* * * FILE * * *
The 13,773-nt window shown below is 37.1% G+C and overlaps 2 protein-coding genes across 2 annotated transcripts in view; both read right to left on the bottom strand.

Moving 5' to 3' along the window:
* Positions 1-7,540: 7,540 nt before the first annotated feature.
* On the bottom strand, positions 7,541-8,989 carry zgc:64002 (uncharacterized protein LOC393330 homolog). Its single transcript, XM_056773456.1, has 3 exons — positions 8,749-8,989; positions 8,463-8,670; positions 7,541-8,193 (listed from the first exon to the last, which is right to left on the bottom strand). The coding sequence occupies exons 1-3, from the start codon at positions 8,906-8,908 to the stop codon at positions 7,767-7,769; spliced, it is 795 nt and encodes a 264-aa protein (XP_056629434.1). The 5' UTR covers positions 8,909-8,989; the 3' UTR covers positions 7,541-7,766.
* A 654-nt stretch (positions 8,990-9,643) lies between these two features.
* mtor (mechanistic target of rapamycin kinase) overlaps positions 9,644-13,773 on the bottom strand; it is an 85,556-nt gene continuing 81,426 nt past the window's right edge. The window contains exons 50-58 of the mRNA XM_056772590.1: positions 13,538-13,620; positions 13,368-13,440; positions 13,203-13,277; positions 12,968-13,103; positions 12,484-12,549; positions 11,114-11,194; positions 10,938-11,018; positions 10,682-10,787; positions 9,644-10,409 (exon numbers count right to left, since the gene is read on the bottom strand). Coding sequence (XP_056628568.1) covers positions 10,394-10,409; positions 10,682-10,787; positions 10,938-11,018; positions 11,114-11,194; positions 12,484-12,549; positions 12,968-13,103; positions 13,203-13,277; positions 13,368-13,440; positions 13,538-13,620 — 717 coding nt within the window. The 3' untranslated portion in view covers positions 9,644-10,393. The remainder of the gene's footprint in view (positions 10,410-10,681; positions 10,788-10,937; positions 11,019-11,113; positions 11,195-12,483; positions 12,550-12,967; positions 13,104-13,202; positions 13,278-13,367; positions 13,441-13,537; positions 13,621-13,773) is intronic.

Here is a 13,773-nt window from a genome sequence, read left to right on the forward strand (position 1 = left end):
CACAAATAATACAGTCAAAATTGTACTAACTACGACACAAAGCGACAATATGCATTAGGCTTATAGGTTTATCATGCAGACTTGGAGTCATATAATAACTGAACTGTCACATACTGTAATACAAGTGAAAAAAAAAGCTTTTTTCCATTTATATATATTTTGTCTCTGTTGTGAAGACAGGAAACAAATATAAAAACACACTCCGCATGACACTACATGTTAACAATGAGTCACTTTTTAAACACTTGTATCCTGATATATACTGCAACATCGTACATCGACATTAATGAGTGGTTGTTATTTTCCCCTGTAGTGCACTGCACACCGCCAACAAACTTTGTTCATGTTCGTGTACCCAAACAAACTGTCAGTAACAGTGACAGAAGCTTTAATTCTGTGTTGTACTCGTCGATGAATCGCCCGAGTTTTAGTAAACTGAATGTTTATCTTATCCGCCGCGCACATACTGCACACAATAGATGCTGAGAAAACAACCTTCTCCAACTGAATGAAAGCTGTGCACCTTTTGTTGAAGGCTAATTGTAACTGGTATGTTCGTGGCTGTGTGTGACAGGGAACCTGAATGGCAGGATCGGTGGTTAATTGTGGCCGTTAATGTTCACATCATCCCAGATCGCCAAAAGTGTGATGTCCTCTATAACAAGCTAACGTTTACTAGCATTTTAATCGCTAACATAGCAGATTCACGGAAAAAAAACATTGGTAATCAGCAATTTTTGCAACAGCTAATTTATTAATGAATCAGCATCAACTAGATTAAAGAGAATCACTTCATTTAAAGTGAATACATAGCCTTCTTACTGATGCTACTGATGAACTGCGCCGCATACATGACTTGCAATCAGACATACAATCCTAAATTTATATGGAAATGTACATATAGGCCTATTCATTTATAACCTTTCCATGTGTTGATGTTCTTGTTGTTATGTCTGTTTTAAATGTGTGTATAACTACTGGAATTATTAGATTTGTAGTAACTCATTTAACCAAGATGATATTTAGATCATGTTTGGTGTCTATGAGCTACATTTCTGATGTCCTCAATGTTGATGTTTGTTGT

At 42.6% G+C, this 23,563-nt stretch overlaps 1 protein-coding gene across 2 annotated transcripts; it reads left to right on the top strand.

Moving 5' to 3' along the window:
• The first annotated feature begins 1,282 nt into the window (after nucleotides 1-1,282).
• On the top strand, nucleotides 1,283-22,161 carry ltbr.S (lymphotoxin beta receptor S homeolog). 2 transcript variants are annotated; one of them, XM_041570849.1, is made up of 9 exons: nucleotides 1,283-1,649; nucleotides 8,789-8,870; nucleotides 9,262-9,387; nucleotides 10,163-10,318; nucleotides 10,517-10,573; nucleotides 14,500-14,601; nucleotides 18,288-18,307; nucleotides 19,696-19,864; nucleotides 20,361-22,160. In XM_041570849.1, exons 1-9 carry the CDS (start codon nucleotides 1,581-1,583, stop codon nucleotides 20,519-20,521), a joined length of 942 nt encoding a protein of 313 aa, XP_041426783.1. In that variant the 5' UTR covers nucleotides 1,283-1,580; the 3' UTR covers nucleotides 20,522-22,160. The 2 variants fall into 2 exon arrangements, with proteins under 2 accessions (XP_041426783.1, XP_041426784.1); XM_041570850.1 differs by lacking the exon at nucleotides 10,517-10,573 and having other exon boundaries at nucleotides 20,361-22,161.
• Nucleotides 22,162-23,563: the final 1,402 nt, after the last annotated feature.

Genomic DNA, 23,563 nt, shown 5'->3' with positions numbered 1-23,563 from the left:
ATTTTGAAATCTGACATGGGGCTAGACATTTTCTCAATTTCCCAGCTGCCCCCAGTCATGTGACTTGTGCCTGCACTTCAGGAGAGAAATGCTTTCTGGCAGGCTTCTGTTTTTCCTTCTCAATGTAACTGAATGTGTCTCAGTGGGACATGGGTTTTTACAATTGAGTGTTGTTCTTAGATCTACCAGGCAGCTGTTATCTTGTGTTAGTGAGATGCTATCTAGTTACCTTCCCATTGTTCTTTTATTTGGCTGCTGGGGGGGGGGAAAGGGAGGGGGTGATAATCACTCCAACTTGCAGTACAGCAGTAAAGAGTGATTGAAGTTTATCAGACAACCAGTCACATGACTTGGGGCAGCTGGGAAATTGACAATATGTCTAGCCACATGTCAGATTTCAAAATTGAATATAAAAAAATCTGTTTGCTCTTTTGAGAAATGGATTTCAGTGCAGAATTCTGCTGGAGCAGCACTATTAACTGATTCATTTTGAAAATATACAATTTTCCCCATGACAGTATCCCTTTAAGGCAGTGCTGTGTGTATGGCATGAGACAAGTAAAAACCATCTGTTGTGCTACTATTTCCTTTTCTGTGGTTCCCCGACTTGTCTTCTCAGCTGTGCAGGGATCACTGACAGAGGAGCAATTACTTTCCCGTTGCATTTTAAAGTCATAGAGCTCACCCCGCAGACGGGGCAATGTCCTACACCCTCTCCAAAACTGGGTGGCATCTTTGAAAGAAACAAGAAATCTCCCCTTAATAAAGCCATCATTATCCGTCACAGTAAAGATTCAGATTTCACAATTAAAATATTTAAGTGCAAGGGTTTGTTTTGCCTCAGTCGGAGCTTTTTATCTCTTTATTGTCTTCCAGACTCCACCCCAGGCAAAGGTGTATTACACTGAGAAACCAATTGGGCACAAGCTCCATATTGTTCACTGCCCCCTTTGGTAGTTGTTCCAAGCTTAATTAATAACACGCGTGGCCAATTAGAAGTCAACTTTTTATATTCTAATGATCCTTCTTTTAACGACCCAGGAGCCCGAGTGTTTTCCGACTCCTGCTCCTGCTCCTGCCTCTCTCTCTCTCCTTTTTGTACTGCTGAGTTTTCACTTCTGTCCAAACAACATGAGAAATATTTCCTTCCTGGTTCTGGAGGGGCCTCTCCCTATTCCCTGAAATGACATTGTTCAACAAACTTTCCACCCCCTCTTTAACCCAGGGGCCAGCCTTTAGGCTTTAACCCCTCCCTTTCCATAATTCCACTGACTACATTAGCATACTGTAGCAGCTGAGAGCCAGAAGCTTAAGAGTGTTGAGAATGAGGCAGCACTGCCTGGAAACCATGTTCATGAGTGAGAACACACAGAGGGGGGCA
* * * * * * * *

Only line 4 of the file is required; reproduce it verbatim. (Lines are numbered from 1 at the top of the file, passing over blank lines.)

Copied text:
* On the bottom strand, positions 7,541-8,989 carry zgc:64002 (uncharacterized protein LOC393330 homolog). Its single transcript, XM_056773456.1, has 3 exons — positions 8,749-8,989; positions 8,463-8,670; positions 7,541-8,193 (listed from the first exon to the last, which is right to left on the bottom strand). The coding sequence occupies exons 1-3, from the start codon at positions 8,906-8,908 to the stop codon at positions 7,767-7,769; spliced, it is 795 nt and encodes a 264-aa protein (XP_056629434.1). The 5' UTR covers positions 8,909-8,989; the 3' UTR covers positions 7,541-7,766.